You can keep your loan as long as you want, provided you fulfill your obligations such as paying interest on time on the borrowed funds. When you sell the stock in a margin account, the proceeds go to your broker against the repayment of the loan until it is fully paid. There is also a restriction called the maintenance margin, which is the minimum account balance you must maintain before your broker will force you to deposit more funds or sell stock to pay down your loan. When this happens, it's known as a margin call. A margin call is effectively a demand from your brokerage for you to add money to your account or close out positions to bring your account back to the required level. If you do not meet the margin call, your brokerage firm can close out any open positions in order to bring the account back up to the minimum value. Your brokerage firm can do this without your approval and can choose which position(s) to liquidate. In addition, your brokerage firm can charge you a commission for the transaction(s).
You are responsible for any losses sustained during this process, and your brokerage firm may liquidate enough shares or contracts to exceed the initial margin requirement.
Borrowing money isn't without its costs. Indeed, marginable securities in the account are collateral. You'll also have to pay the interest on your loan. The interest charges are applied to your account unless you decide to make payments. Over time, your debt level increases as interest charges accrue against you. As debt increases, the interest charges increase, and so on. Therefore, buying on margin is mainly used for short-term investments. The longer you hold an investment, the greater the return that is needed to break even. If you hold an investment on margin for a long period of time, the odds that you will make a profit are stacked against you.
Not all stocks qualify to be bought on margin. The Federal Reserve Board regulates which stocks are marginable. As a rule of thumb, brokers will not allow customers to purchase penny stocks, over-the-counter Bulletin Board (OTCBB) securities or initial public offerings (IPOs) on margin because of the day-to-day risks involved with these types of stocks. Individual brokerages can also decide not to margin certain stocks, so check with them to see what restrictions exist on your margin account.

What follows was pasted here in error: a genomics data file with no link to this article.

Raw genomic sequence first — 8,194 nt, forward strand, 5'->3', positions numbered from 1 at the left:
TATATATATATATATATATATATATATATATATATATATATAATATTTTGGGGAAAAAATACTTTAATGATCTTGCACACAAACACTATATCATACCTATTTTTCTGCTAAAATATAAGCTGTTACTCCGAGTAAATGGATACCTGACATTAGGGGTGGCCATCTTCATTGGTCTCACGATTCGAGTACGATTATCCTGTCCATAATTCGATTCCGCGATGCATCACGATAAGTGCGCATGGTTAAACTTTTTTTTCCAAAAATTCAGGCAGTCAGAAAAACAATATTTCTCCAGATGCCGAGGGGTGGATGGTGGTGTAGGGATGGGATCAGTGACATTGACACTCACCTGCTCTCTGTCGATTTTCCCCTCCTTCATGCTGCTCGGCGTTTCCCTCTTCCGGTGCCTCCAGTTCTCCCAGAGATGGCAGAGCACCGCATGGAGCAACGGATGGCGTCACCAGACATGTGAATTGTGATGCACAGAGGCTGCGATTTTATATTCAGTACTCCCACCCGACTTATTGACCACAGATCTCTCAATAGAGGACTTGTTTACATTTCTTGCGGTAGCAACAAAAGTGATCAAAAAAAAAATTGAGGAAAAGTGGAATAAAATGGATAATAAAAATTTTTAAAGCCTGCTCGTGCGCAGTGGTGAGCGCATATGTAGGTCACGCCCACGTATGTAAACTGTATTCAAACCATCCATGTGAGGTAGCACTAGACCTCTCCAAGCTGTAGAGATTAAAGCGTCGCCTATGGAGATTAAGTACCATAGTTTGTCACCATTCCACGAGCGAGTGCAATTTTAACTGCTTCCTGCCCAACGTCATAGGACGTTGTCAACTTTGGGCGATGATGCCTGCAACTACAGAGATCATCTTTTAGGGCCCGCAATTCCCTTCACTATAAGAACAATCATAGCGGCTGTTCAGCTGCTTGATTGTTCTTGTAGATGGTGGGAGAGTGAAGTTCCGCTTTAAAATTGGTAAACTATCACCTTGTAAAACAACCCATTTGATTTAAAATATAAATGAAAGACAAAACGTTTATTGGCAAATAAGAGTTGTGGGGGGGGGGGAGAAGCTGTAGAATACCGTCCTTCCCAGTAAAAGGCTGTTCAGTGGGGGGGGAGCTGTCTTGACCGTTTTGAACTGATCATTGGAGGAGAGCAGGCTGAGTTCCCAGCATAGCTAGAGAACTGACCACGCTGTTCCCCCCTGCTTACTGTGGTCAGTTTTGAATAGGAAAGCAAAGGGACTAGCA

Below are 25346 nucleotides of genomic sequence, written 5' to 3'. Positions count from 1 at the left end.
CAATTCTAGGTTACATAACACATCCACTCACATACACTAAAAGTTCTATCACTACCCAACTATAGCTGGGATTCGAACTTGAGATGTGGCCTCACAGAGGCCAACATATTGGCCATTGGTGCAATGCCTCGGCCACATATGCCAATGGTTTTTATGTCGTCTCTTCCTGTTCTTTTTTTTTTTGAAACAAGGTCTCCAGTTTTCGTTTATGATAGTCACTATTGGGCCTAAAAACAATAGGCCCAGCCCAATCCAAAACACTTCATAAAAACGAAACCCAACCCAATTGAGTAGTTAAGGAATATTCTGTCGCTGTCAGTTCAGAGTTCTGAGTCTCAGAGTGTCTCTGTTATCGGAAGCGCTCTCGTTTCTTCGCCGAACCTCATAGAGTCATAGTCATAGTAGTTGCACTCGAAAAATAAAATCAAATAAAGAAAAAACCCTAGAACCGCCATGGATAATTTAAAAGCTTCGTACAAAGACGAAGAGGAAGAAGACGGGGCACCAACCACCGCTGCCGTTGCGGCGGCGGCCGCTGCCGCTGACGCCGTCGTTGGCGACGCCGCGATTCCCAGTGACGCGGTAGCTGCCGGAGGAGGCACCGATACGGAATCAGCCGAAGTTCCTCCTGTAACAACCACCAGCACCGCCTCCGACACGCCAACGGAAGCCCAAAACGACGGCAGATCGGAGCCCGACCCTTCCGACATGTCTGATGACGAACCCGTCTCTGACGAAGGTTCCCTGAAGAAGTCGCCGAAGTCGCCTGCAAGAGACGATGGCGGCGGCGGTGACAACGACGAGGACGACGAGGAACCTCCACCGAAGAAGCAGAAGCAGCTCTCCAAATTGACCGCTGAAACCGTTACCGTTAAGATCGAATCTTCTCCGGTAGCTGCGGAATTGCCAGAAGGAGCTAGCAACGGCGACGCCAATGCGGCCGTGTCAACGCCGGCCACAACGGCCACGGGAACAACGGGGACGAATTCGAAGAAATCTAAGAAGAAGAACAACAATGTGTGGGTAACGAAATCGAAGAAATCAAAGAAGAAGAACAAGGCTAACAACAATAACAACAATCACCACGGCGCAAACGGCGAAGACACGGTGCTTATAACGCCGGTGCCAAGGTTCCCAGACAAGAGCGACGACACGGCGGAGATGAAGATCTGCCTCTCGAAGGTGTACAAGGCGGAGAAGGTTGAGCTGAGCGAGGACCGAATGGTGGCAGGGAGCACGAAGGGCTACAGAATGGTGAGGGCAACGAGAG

A Buying Power Example
Let's say that you deposit $10,000 in your margin account. Because you put up 50% of the purchase price, this means you have $20,000 worth of buying power. Then, if you buy $5,000 worth of stock, you still have $15,000 in buying power remaining. You have enough cash to cover this transaction and haven't tapped into your margin. You start borrowing the money only when you buy securities worth more than $10,000.
This brings us to an important point: the buying power of a margin account changes daily depending on the price movement of the marginable securities in the account. Later in the tutorial, we'll go over what happens when securities rise or fall.
Other Uses of Margin
In business accounting, a margin refers to the difference between revenue and expenses, where businesses typically track their gross profit margins, operating margins, and net profit margins.
The gross profit margin measures the relationship between a company's revenues and the cost of goods sold (COGS). Operating profit margin takes into account COGS and operating expenses and compares them with revenue, and net profit margin takes all these expenses, taxes and interest into account.
Margin in Mortgage Lending
Adjustable-rate mortgages offer a fixed interest rate for an introductory period of time, and then the rate adjusts. To determine the new rate, the bank adds a margin to an established index. In most cases, the margin stays the same throughout the life of the loan, but the index rate changes.
To understand this more clearly, imagine a mortgage with an adjustable rate has a margin of 4% and is indexed to the Treasury Index. If the Treasury Index is 6%, the interest rate on the mortgage is the 6% index rate plus the 4% margin, or 10%.